specifically, randy said the following:
If I have to “like” a page to get the information I want, I don’t have a problem with thatwell, with all due respect to randy, i do have a problem with it. randy makes some good points about the way people's pictures get used in facebook ads when they "like" things, but a point he neglected is that forcing users to "like" or otherwise post about something before they can see the content they've been lured with is a popular tactic in facebook scams.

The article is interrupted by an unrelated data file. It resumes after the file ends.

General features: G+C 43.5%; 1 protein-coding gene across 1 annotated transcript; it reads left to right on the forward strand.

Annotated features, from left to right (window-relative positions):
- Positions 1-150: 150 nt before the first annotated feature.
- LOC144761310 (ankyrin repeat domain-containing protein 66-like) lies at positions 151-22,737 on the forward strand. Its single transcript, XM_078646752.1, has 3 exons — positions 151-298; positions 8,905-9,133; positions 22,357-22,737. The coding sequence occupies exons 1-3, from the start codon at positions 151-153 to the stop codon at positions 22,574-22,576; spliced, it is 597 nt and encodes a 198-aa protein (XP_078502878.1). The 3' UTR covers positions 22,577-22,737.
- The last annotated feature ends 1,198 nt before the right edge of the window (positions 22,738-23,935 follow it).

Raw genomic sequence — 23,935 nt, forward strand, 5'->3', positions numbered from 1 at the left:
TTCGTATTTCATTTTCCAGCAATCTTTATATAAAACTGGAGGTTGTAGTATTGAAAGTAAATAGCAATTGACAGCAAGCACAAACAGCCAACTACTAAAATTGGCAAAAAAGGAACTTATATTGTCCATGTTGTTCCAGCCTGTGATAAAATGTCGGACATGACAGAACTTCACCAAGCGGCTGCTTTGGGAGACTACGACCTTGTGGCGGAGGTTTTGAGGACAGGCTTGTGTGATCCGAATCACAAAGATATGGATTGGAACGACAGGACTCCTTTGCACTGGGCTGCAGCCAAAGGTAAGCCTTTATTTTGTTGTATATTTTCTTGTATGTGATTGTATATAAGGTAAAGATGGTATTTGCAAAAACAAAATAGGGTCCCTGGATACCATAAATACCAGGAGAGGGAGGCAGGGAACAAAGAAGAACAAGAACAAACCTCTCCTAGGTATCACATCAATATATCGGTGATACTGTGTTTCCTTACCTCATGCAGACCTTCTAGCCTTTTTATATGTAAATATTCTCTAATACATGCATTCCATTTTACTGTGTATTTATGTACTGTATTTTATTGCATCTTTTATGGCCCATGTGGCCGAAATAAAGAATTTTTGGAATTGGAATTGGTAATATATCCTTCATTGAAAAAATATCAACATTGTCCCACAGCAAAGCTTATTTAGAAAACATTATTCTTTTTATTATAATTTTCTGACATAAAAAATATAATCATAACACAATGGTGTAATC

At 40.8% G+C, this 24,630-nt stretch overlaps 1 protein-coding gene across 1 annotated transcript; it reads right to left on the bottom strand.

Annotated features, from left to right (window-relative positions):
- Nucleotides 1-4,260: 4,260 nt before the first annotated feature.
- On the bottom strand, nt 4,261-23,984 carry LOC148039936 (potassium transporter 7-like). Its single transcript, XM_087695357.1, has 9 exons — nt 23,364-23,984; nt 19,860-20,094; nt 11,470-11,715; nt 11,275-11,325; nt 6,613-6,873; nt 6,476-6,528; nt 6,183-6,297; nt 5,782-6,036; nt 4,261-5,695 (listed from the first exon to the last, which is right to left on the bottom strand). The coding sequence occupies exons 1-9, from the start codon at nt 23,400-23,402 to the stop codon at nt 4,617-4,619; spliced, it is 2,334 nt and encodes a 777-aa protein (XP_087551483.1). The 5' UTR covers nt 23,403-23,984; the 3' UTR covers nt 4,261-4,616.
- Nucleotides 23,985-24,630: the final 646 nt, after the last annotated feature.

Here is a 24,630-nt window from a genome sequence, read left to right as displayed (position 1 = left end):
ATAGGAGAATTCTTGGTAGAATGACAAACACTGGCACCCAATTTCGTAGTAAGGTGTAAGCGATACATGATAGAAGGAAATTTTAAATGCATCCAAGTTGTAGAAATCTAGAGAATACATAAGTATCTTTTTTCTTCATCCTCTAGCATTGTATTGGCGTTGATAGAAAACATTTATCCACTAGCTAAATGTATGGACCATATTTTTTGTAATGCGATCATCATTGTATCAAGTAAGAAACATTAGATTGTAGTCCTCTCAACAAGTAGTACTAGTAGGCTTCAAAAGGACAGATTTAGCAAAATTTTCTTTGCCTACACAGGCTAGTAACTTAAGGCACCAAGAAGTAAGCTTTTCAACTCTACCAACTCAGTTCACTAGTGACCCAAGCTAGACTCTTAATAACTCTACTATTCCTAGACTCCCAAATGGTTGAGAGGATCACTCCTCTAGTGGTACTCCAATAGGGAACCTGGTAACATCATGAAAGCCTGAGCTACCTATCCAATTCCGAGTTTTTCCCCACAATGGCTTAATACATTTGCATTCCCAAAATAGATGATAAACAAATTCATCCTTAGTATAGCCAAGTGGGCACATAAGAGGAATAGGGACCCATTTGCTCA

now, i'm not trying to suggest that security companies making use of this marketing methodology are scam artists (though i am tempted to say that all marketing is in some way a scam) but they should be aware that by utilizing this sort of marketing they are effectively endorsing a marketing methodology (developed by facebook) that breeds victims. i don't expect facebook to care about such things, since such trickery is how they make their money, but i certainly expect security companies (especially ones with as strong a leaning towards empowering users as eset) to know better than to go along with facebook's questionable methods and do things like this: